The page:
Legend of El Mojon con Cara

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Bolivian Myths and Legends | Bolivia for Kids


Legend of El Mojon con Cara (The wooden post with a face)

When Santa Cruz was a tiny town, houses had mojones which are thick wooden posts in front of the doors, to prevent carretones (horse or oxcarts) from crashing into the houses. They were also used to tie horses or to signal street boundaries. In those times, a pretty girl lived in what is now Republiquetas street, guarded by a strict mother who didn’t like her suitor, a poor but good-hearted young man.

Her mother didn’t even let her go out of the house, for fear she would secretly meet her lover, who had no choice but to go every day to sit in front of her house and wait patiently for hours for her to peek by the window into the street, just so he could catch a glimpse of her.

Bolivian Myths and Legends - El Mojón con Cara

Amused, the townspeople began to call him by the nickname "el mojón con cara" (the post with a face), as the girl’s mother had dubbed him, exasperated by his persistent waiting. The young man spent his hours carving a human head into one of the street’s mojones (posts), until his beloved finally found an opportunity to escape from the house and ran away with him.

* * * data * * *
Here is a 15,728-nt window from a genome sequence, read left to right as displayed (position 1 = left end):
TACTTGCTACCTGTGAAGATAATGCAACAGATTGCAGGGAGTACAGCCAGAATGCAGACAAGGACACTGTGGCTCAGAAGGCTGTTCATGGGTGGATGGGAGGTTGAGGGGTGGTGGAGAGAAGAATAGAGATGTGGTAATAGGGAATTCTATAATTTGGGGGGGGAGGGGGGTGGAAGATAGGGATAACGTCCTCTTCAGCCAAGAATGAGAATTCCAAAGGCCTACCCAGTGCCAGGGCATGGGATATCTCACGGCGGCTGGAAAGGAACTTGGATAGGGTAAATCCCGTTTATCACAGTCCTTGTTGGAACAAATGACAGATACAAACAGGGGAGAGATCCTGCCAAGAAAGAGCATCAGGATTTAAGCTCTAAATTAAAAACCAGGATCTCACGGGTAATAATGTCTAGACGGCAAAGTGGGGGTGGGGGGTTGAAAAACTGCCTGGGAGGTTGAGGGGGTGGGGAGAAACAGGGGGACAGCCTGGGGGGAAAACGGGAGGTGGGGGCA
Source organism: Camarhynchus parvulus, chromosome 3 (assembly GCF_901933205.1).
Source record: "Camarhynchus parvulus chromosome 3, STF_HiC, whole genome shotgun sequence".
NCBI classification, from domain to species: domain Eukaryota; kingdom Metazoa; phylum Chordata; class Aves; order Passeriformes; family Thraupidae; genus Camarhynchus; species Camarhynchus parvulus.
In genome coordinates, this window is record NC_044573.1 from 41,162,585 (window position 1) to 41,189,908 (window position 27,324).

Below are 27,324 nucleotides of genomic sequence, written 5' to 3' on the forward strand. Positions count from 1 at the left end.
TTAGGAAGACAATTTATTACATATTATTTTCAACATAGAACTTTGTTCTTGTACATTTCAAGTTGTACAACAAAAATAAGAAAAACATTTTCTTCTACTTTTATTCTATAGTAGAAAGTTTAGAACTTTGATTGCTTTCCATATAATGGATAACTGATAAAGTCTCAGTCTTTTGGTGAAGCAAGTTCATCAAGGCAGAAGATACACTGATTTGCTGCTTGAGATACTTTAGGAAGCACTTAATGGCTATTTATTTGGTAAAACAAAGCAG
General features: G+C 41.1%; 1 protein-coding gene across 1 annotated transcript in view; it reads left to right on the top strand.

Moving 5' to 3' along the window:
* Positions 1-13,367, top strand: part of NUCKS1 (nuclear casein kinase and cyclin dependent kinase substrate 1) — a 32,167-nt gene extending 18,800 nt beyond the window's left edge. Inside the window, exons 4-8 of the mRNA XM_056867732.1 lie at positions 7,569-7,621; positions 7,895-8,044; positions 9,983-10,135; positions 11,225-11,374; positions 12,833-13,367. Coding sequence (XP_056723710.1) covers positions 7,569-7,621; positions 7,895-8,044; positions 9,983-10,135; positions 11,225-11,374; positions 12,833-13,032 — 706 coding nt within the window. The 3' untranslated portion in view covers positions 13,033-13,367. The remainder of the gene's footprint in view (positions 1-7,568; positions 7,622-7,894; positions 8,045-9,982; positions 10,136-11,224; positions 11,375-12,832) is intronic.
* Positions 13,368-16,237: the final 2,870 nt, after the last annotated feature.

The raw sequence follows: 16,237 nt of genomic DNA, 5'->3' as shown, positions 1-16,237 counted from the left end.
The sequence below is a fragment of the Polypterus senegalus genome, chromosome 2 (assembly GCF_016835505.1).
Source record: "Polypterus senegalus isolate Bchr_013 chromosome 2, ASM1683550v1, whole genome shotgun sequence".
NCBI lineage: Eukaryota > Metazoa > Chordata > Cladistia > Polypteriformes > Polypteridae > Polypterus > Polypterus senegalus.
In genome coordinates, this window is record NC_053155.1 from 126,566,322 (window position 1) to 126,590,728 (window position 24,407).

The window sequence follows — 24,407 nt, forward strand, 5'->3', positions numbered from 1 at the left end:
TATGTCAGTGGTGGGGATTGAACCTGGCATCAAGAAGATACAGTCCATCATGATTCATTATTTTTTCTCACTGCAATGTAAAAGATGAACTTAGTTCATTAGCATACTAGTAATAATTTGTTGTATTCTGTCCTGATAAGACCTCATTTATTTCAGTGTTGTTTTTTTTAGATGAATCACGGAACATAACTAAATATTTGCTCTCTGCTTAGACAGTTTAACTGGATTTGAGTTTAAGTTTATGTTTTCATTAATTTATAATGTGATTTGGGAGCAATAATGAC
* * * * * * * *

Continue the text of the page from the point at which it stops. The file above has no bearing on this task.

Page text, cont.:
What is not a myth: the Mojón con Cara, a real wooden post carved with a face does exist on Republiquetas street. It is said the original mojón con cara carved by the young man in this legend existed until 1947 when a tractor ripped it out and discarded it. The mayor had another carved to replace it that same year.

Part 1 of this love story:

Part 2 of this love story:

In August 2010 (63 years later) some unscrupulous delinquents ripped it out and damaged it. Anguished authorities spent hours searching for it and did find it, several hours later, and natives of the city of Santa Cruz were very hurt and indignant that someone should damage a piece of this region’s romantic history. The city government restored it and returned it to its original place on the sidewalk. You can see it in this news segment:

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Bolivian Myths and Legends | Bolivia for Kids